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PostPosted: Sun Oct 22, 2017 11:57 am 
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I have a piece of architrave that's below the plaster by about 7mm and the skirting board sticks out past the architrave about 4mm so I plan on removing the architrave and fitting a piece of 4mm stripwood to bring it flush with the skirting then I was going to rebate the back of the architrave. The only thing I'm worried about will I have to move the door hinges and catch to make the door sit flush.


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PostPosted: Sun Oct 22, 2017 12:32 pm 
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i would just stop the strips at the front edge off the architraves making them look a bit chunkier
moving screw holes less than about 6mm can be awkward

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PostPosted: Sun Oct 22, 2017 1:12 pm 
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If you are thinking about relocating the hinges outwards you'd also need to extend the door casing/linings to support them (and take the hinge screws) so plonking a bit of wood on the edge, even if glued on, is going to be weak and potentially prone to failure. In addition all the hinges and the keep will need to be removed and the recesses patched (not filled with 2-pack which invariably reveals itself or worse fails). If you seriously need that door to be flush then a better approach (on which will be sufficiently strong and not prone to failure and will be cleaner and neater in the long run) is going to be to take the door off and move the entire casing/linings to leave the door flush with the new wall surface, then rehang the door. The architraves on the other side can then be built-out. And by doing that there's no need to pull off the stop laths (which in any case might have been glued and screwed), or patch the casing, move the hinges and keep, etc. But it's still one heck of a lot of work, TBH.

Bearing in mind that the architraves will have something like a 9.5mm (3/8in) or 10mm set-back from the reveal, the door will still be able to open more than 90 degrees, but obviously you will need to prevent the door for slamming back into the architrave. The simplest and cheapest solution, as opposed to relocating the hinges, is to build-out the casing on the "flush" side with the build-out strips set-back by 9.5mm (3/8in) or 10mm and then to apply new architraves, again set-back by the same amount. That requires new architrave material, but avoids a flush joint (which invariably reveals itself subsequently by the timber swelling/shrinking differentially to the main casing/lining or even by the paint cracking). Done that way the door will also open to the same angle as previously (or just under 135 degrees).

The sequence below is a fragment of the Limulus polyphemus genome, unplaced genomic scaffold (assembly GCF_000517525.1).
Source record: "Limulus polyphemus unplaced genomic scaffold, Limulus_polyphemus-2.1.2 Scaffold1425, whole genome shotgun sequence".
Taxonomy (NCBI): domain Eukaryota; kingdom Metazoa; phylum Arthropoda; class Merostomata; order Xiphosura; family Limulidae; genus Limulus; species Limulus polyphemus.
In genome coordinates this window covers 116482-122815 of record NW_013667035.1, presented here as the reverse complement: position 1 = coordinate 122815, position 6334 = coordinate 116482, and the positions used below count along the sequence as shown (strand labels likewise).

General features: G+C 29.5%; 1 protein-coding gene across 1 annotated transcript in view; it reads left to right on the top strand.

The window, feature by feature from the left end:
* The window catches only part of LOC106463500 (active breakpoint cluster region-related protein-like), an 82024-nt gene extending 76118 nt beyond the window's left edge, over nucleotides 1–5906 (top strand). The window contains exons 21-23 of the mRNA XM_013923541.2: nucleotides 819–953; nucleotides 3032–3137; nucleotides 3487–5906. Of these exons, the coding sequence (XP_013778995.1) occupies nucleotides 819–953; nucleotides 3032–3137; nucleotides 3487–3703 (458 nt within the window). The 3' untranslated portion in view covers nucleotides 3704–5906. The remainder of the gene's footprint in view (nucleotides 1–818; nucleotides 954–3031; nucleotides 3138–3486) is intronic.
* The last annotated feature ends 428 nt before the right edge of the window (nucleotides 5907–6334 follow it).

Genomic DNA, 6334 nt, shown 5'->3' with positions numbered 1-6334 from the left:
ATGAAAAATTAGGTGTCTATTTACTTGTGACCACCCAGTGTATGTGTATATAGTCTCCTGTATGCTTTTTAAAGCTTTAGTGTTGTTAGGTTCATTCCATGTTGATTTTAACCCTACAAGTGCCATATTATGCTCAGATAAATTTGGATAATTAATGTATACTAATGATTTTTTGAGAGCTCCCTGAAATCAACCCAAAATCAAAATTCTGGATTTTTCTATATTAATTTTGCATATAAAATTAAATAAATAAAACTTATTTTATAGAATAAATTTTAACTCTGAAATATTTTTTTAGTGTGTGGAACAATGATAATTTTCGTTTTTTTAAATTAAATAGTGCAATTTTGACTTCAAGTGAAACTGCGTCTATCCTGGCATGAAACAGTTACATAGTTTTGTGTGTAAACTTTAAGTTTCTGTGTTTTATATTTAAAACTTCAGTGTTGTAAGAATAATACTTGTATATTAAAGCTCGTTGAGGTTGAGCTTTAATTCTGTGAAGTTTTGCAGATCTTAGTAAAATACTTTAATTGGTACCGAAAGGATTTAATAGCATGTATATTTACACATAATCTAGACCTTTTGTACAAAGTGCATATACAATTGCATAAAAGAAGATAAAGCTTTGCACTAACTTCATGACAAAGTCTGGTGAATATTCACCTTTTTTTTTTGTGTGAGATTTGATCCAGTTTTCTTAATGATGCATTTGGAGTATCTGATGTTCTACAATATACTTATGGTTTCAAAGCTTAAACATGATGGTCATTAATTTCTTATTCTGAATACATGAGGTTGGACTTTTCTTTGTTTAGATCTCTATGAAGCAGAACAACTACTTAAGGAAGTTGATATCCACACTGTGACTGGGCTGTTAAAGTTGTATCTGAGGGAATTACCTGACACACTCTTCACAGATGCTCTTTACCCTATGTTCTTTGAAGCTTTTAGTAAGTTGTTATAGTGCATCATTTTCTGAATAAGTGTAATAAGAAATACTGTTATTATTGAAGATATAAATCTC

If you really need to re-use the architrave then I'd recommend chamfering the edge of the old casing/lining and the edge of the build-out. That will give you a V-grooved joint which can be more easily be disguised with a bead of decorators caulk run down it with the thumb (to make a hollowed joint which can be quite subtle). In that case the door will not open to the same angle and will require a floor-mounted door stop to prevent the door damaging the repositioned architrave

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PostPosted: Mon Oct 23, 2017 3:03 pm 
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Job and Knock wrote:
If you really need to re-use the architrave then I'd recommend chamfering the edge of the old casing/lining and the edge of the build-out. That will give you a V-grooved joint which can be more easily be disguised with a bead of decorators caulk run down it with the thumb (to make a hollowed joint which can be quite subtle). In that case the door will not open to the same angle and will require a floor-mounted door stop to prevent the door damaging the repositioned architrave
I will be using new architrave but I'm not to sure what you mean by you're post. I do know what big-all is saying by stopping the strips at the front edge off the architraves making them look a bit chunkier but doing it this way it don't like right as I'm using bullnose architrave.


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